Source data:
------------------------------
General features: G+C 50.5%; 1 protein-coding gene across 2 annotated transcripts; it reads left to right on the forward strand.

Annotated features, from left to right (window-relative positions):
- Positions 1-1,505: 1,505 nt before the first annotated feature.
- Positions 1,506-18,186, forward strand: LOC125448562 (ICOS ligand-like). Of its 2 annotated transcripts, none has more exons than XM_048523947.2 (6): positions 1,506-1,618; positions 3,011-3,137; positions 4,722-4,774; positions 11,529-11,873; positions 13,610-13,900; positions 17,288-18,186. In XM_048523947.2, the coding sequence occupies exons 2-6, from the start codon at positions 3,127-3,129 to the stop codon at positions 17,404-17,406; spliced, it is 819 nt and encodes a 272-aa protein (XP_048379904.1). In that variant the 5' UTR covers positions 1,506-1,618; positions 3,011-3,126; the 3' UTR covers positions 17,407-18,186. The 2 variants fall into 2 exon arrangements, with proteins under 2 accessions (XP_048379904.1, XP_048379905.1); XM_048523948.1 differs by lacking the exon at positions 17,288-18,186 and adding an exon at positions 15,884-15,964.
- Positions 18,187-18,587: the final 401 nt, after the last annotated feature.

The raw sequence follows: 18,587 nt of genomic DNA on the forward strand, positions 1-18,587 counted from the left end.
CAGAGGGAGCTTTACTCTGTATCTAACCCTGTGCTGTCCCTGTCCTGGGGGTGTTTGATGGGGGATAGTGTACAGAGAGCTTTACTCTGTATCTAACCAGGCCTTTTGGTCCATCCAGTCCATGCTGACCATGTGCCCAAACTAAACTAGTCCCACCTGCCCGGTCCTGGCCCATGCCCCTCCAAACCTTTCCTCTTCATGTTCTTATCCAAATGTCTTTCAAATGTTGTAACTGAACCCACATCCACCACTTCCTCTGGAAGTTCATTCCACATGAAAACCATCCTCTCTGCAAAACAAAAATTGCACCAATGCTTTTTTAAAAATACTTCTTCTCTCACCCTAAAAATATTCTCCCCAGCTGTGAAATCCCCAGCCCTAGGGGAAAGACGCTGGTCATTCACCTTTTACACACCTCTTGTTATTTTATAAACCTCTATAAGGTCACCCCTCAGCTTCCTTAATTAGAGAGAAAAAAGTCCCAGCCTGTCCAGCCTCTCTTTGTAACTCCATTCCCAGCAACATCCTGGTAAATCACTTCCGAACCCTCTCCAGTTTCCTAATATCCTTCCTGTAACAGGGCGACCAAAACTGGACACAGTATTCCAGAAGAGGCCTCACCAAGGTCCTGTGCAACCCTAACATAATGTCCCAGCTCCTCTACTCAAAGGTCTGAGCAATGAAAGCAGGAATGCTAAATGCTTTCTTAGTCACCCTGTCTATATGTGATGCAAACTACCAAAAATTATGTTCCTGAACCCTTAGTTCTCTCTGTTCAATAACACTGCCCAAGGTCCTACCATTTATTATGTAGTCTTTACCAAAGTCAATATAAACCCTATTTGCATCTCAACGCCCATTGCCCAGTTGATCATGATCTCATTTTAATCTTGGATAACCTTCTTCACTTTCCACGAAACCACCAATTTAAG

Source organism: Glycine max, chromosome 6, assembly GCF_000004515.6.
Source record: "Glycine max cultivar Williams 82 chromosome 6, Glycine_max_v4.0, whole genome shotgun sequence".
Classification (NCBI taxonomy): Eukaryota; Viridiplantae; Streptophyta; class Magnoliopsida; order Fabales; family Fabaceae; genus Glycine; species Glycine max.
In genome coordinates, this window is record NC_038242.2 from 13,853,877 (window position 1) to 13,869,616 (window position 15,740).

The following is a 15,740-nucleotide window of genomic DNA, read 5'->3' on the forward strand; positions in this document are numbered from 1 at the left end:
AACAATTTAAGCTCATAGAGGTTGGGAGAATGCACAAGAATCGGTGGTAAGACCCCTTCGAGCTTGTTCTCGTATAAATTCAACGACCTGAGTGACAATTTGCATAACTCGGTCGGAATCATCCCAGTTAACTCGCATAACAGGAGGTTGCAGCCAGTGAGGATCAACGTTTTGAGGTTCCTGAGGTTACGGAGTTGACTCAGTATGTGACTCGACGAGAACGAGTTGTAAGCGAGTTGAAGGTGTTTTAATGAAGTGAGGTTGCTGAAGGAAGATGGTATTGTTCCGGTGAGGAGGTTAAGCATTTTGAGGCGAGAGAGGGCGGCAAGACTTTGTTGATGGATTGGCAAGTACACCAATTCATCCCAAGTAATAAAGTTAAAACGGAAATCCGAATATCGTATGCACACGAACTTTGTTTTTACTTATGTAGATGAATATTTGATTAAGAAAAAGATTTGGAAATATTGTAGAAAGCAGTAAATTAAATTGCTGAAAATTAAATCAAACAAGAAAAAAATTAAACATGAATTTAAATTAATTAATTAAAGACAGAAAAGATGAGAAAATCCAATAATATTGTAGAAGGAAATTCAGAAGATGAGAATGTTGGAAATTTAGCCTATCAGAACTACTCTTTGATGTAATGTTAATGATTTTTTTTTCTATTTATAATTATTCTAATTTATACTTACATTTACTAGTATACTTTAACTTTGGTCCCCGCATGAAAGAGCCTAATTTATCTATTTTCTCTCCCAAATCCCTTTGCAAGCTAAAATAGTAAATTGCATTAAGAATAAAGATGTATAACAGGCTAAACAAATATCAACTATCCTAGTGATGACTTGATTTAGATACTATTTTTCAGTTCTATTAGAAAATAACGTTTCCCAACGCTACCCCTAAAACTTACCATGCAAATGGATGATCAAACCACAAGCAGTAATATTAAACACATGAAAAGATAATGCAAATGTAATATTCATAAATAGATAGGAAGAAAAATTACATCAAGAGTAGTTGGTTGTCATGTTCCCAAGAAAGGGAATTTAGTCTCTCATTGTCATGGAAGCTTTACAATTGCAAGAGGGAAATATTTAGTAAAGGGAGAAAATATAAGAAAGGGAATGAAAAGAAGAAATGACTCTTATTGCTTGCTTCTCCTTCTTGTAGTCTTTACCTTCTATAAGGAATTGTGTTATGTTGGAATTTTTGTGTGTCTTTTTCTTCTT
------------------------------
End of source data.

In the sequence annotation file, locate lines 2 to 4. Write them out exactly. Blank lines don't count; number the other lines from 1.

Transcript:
Annotated features, from left to right (window-relative positions):
- Positions 1-1,505: 1,505 nt before the first annotated feature.
- Positions 1,506-18,186, forward strand: LOC125448562 (ICOS ligand-like). Of its 2 annotated transcripts, none has more exons than XM_048523947.2 (6): positions 1,506-1,618; positions 3,011-3,137; positions 4,722-4,774; positions 11,529-11,873; positions 13,610-13,900; positions 17,288-18,186. In XM_048523947.2, the coding sequence occupies exons 2-6, from the start codon at positions 3,127-3,129 to the stop codon at positions 17,404-17,406; spliced, it is 819 nt and encodes a 272-aa protein (XP_048379904.1). In that variant the 5' UTR covers positions 1,506-1,618; positions 3,011-3,126; the 3' UTR covers positions 17,407-18,186. The 2 variants fall into 2 exon arrangements, with proteins under 2 accessions (XP_048379904.1, XP_048379905.1); XM_048523948.1 differs by lacking the exon at positions 17,288-18,186 and adding an exon at positions 15,884-15,964.